1: Applications of Correlative Light and Electron Microscopy (CLEM) to Organic Matter in the North American Shale Petroleum Systems
Published:January 31, 2020
B. J. Valentine, P. C. Hackley, 2020. "Applications of Correlative Light and Electron Microscopy (CLEM) to Organic Matter in the North American Shale Petroleum Systems", Mudstone Diagenesis: Research Perspectives for Shale Hydrocarbon Reservoirs, Seals, and Source Rocks, Wayne K. Camp, Kitty L. Milliken, Kevin Taylor, Neil Fishman, Paul C. Hackley, Joe H. S. Macquaker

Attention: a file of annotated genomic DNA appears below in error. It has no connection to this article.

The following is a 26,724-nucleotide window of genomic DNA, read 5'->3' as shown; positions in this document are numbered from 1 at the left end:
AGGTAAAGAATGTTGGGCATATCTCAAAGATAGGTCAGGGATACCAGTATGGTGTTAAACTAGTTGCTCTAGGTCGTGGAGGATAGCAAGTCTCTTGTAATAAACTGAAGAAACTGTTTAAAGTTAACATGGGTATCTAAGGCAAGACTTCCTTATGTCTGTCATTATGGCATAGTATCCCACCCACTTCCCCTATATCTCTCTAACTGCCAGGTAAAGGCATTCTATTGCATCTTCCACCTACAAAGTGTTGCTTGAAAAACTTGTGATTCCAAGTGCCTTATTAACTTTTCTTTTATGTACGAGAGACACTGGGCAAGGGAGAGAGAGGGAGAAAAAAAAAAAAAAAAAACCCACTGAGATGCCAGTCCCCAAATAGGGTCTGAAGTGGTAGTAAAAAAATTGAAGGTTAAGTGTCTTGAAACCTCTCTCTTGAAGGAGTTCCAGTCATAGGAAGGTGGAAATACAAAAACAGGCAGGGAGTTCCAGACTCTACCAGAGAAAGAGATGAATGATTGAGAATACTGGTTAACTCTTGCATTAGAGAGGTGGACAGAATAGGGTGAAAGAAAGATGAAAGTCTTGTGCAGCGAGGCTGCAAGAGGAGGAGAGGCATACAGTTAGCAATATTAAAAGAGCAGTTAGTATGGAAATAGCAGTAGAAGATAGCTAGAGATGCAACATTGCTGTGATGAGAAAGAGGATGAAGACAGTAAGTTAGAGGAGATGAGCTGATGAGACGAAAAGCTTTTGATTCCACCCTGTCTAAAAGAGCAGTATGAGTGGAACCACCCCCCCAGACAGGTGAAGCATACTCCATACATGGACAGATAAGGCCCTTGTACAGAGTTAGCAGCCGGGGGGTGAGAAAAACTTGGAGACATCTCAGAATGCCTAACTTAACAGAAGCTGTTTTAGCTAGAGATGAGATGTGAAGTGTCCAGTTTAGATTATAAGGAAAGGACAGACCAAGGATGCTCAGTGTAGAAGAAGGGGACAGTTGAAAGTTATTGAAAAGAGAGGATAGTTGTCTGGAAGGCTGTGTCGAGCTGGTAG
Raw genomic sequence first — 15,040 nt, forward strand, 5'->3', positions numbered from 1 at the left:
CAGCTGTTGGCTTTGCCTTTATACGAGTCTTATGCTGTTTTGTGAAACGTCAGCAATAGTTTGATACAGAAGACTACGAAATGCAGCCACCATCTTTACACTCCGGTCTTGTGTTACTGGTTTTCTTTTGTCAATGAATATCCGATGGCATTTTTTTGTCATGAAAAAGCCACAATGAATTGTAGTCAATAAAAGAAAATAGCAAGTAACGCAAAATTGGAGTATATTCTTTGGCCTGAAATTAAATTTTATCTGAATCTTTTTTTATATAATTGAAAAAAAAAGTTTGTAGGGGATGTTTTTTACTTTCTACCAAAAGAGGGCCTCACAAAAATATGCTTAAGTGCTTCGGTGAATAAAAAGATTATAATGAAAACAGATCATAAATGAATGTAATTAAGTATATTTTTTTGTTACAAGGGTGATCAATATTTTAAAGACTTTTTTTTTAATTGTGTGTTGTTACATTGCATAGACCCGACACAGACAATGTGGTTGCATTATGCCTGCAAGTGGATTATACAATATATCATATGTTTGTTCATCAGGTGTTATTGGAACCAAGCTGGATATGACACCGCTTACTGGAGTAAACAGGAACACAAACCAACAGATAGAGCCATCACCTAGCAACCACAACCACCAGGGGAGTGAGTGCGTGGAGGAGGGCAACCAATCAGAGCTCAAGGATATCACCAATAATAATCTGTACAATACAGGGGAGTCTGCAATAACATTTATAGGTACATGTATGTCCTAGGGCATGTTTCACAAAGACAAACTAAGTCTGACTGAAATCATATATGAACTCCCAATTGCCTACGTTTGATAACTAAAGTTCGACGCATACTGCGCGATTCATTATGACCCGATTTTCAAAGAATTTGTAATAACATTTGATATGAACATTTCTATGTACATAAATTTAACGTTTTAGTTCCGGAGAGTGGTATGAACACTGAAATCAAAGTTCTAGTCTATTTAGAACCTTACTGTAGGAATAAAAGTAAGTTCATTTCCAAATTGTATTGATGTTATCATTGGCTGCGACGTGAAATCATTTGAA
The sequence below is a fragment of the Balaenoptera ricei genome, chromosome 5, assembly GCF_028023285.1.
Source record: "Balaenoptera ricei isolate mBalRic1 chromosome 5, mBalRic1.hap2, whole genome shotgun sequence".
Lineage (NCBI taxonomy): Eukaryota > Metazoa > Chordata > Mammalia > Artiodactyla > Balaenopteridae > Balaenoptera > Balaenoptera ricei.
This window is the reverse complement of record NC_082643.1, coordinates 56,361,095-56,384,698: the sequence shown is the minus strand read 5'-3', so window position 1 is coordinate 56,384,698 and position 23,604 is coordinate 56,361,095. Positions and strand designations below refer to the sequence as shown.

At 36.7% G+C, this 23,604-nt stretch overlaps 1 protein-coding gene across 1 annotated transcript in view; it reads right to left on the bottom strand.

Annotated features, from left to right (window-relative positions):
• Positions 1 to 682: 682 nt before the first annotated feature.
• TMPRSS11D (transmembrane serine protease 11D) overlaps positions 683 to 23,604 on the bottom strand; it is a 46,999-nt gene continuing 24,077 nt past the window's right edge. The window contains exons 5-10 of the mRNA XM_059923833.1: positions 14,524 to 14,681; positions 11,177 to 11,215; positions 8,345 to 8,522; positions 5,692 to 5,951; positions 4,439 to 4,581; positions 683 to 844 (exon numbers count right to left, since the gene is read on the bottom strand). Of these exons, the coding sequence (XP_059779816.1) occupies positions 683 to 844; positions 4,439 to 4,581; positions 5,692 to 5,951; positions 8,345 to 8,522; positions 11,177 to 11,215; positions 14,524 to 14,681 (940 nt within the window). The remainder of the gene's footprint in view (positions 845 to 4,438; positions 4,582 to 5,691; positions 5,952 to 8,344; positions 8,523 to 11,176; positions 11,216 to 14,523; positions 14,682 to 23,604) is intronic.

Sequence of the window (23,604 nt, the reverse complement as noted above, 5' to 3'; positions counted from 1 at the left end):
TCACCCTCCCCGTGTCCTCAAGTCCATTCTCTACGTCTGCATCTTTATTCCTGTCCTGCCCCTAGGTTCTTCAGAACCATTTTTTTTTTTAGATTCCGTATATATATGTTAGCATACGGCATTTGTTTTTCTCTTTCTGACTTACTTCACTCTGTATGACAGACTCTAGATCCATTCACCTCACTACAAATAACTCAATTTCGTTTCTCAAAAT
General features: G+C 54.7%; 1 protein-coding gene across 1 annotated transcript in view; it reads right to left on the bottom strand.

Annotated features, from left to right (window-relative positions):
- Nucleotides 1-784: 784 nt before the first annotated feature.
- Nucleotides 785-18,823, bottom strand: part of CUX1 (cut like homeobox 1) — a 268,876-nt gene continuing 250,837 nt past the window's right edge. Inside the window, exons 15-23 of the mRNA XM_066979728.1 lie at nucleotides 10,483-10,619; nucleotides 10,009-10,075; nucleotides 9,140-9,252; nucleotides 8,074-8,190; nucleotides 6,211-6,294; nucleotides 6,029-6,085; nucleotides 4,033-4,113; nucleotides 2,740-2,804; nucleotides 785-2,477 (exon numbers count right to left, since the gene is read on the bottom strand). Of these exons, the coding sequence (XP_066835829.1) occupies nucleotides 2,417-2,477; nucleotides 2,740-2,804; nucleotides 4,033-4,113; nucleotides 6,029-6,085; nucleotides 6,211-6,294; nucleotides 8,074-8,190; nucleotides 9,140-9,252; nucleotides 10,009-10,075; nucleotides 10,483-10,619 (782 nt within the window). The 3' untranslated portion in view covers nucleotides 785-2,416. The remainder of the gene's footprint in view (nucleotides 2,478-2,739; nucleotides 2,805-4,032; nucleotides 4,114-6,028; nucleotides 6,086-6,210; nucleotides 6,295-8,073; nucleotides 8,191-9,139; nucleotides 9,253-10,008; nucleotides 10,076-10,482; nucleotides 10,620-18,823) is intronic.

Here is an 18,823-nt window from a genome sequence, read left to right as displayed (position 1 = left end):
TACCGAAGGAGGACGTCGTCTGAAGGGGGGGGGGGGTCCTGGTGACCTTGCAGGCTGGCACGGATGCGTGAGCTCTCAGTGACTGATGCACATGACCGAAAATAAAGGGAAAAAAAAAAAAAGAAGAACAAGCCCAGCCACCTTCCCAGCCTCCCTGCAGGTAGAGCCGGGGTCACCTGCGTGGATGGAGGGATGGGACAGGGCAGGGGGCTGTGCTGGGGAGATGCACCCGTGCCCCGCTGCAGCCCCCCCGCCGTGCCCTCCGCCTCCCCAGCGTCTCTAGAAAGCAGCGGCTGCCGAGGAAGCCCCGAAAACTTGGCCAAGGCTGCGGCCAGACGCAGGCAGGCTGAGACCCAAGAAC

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Scanning electron microscopy (SEM) has revolutionized our understanding of shale petroleum systems through microstructural characterization of dispersed organic matter (OM). However, as a result of the low atomic weight of carbon, all OM appears black in SEM (BSE [backscattered electron] image) regardless of differences in thermal maturity or OM type (kerogen types or solid bitumen). Traditional petrographic identification of OM uses optical microscopy, where reflectance (%Ro), form, relief, and fluorescence can be used to discern OM types and thermal maturation stage. Unfortunately, most SEM studies of shale OM do not employ correlative optical techniques, leading to misidentifications or to the conclusion that all OM (i.e., kerogen and solid bitumen) is the same. To improve the accuracy of SEM identifications of dispersed OM in shale, correlative light and electron microscopy (CLEM) was used during this study to create optical and SEM images of OM in the same fields of view (500× magnification) under white light, blue light, secondary electron (SE), and BSE conditions. Samples (n = 8) of varying thermal maturities and typical of the North American shale petroleum systems were used, including the Green River Mahogany Zone, Bakken Formation, Ohio Shale, Eagle Ford Formation, Barnett Formation, Haynesville Formation, and Woodford Shale. The CLEM image sets demonstrate the importance of correlative microscopy by showing how easily OM can be misidentified when viewed by SEM alone. Without CLEM techniques, petrographic data from SEM such as observations of organic nanoporosity may be misinterpreted, resulting in false or ambiguous results and impairing an improved understanding of organic diagenesis and catagenesis.